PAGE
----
To all those dreaming to be writers, a course in Creative Writing can give the much-needed push to stay on course. But does taking a course help you get better at being a writer? Moreover, does it open up career opportunities?
Author Sumana Roy, who is an associate professor of Creative Writing at Ashoka University, definitely thinks so. Roy’s literary works include the novel Missing, the non-fiction book How I became a tree, the poetry collection Out of Syllabus and the short story collection My Mother’s Lover and Other Stories.
We caught up with Roy for advice on charting a career in writing.
Edugraph: What exactly is taught in a Creative Writing course?
Sumana Roy: I teach poetry and essay workshops, an introductory course to Creative Writing where I try to introduce my students to various genres (the poem, essay, short fiction, letter, interview, among others) and a course on the Rasa Theory. We read texts (in English and in translation), discuss them, how they work and so on. Students share their writing with their peers, and we discuss them, annotating them, offering feedback. The aim is always to create a community of support, to make the writing better, not bully young writers in their apprenticeship period.
What kind of career prospects are there in this field?
SR: Writing skills are helpful in a range of professions. Journalism, editing, publishing, advertising, film, research-oriented professions, public policy, and so on. And there’s the obvious, to become a writer. Writers such as myself now have the opportunity to teach creative writing in colleges and universities -- another career option.
Does a degree in Creative Writing help kickstart one’s career as a writer?
SR: Not any more than a degree in dance can help start off a dancer’s career. Courses such as this are meant to introduce the student to a long career of practice, to inaugurate a life of riyaz, to encourage a temperament of experiment, and the imagination to see oneself as part of a literary and political tradition.
Would you recommend any online course or courses on Creative Writing that students can take on the side?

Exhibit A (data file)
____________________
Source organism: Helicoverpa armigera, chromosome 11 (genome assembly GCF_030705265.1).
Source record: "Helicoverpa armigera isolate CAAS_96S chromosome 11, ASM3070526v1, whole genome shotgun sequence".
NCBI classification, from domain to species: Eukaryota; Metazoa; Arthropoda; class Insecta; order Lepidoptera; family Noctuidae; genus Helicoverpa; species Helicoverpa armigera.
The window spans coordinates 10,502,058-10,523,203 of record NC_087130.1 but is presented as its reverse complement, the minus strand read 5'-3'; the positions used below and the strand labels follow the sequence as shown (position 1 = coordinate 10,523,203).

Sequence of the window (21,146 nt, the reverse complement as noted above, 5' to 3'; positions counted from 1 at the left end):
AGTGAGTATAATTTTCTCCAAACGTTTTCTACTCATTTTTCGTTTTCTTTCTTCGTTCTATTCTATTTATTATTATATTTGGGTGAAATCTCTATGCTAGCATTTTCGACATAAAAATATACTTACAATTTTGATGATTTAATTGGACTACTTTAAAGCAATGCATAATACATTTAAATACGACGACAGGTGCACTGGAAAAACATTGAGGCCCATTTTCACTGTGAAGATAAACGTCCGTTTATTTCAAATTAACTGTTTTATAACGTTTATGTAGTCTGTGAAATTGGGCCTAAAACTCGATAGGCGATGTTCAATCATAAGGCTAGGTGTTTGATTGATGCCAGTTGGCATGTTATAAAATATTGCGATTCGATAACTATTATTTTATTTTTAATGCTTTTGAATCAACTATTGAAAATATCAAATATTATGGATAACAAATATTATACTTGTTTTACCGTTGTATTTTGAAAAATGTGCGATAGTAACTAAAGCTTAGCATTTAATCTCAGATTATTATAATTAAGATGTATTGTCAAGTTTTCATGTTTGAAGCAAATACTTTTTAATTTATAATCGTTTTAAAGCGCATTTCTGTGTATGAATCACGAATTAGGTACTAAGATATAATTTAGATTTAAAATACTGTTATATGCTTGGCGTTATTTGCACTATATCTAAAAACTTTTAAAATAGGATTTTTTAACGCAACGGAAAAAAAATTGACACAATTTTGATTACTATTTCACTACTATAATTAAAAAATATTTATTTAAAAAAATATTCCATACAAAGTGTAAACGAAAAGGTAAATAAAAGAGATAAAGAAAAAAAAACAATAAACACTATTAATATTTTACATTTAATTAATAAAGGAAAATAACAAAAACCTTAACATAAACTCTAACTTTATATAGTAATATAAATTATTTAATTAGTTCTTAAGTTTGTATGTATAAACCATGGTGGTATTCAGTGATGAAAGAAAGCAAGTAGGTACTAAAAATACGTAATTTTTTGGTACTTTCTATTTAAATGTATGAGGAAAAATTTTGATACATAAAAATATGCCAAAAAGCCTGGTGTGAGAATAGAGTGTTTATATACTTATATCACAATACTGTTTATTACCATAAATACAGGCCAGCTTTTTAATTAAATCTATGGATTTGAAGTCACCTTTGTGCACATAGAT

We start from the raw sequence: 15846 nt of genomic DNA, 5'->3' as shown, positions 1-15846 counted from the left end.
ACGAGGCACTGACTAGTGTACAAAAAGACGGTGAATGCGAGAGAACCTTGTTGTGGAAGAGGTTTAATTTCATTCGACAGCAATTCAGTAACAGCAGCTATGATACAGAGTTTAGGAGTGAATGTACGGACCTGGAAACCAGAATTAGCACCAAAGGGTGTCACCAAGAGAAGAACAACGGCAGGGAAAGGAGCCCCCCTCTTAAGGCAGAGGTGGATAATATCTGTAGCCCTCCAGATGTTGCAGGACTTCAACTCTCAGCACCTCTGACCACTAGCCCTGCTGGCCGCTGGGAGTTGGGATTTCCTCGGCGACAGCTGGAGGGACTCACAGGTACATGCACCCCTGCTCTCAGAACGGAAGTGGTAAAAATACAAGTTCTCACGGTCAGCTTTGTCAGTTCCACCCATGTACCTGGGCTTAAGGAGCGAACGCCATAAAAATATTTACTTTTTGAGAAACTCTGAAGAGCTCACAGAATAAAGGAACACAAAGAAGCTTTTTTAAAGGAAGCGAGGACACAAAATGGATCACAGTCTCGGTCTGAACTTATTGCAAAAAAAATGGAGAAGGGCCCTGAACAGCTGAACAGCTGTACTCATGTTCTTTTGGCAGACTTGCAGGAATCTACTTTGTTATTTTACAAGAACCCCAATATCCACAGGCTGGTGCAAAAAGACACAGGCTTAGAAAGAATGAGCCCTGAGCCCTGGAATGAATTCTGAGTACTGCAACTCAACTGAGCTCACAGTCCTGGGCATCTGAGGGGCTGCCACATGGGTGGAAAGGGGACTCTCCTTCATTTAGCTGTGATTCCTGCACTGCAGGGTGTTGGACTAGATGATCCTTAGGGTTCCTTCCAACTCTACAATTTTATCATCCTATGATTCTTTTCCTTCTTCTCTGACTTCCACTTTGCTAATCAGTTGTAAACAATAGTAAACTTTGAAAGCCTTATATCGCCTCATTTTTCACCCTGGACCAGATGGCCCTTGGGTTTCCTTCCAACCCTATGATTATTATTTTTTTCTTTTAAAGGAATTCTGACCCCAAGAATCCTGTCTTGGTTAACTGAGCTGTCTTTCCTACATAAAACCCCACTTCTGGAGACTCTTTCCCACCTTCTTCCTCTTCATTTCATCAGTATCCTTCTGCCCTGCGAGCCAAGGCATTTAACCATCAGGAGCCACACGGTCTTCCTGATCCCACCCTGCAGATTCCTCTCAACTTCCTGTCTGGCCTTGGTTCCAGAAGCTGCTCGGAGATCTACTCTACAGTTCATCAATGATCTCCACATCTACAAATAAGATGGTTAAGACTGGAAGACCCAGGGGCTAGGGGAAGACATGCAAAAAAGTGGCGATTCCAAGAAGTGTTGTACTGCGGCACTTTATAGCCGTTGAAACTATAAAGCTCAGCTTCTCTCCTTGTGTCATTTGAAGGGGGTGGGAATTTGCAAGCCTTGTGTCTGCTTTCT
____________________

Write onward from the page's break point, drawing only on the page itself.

SR: Take any course that takes you to a space that you have not encountered before. It might open up something in you as a creative person. The courses on creative practice that I would recommend are -- Fiction Workshop with novelist and playwright Vivek Shanbhag; Indian Poetics with Bharatnatyam exponent and LGBTQ activist Navtej Singh Johar (which Johar also teaches online at Studio Abhyas); The Creative and Critical with author and essayist Amit Chaudhuri; any course on fiction or creativity taught by Canadian philosopher Clancy Martin.
Having said that, I would ask everyone to think of any creative practice as something done ‘on the side’. Regular practice is important, but one must perhaps also have a life that distracts. Distraction is as necessary to writing and creating as it is to living, I think.
Does taking part in writing contests like the National Poetry Writing Month help one hone writing skills?
SR: It gives one practice, and that is most important. It might also force two other things: a writing habit and a necessary urge to experiment.
What are the benefits of being part of a writing community? Would you recommend it?
SR: Oh yes, if it is a community that provides support and, by support, I mean something that offers the writer courage, emotional and intellectual sustenance, and one that has the elasticity to accommodate even those that disagree or argue with the tradition and practice and thought of the group. I do recommend it if it can be a space such as I imagine above. In truth, though, such spaces are rare, for most groups are self-serving in a way.
The courses on creative practice that I would recommend are — Fiction Workshop with novelist and playwright Vivek Shanbhag; Indian Poetics with Bharatnatyam exponent and LGBTQ activist Navtej Singh Johar; The Creative and Critical with author and essayist Amit Chaudhuri; any course on fiction or creativity taught by Canadian philosopher Clancy Martin.- Sumana Roy
What are the top five things aspiring writers should keep in mind?
SR: I will share what is important to me:
- Independence: Independence from everything, including oneself. Hard that is, because we become so comfortable with our conditioning.
- Courage: The courage to not be liked, to say things knowing that one won’t be liked.
- Experiment: The spirit of experimentality is what brings in new species.
- Kindness: For kindness is, for me, the highest kind of intelligence.
- Living: To never forget that no kind of ‘research’ in the archive or on the digital library JSTOR can substitute for living, for loving, for giving, for laughing, for crying, for sweating, screaming, shivering, holding someone close, or a mother’s fingers in your hair.
What is your advice for all those who dream of becoming published writers?
SR: To take their time to get published, to not take rejections to heart; it’s only one person’s taste that decides this after all. To remember that rejections by mainstream publications is only a manifestation of their economic ambition, not evidence of any lack of merit in your writing. Never stop writing, never stop submitting, and never stop reminding yourself that your writing is not dependent on publishing. And never delete your writing -- everything isn’t meant for publication. And the old writing returns in the most unexpected ways.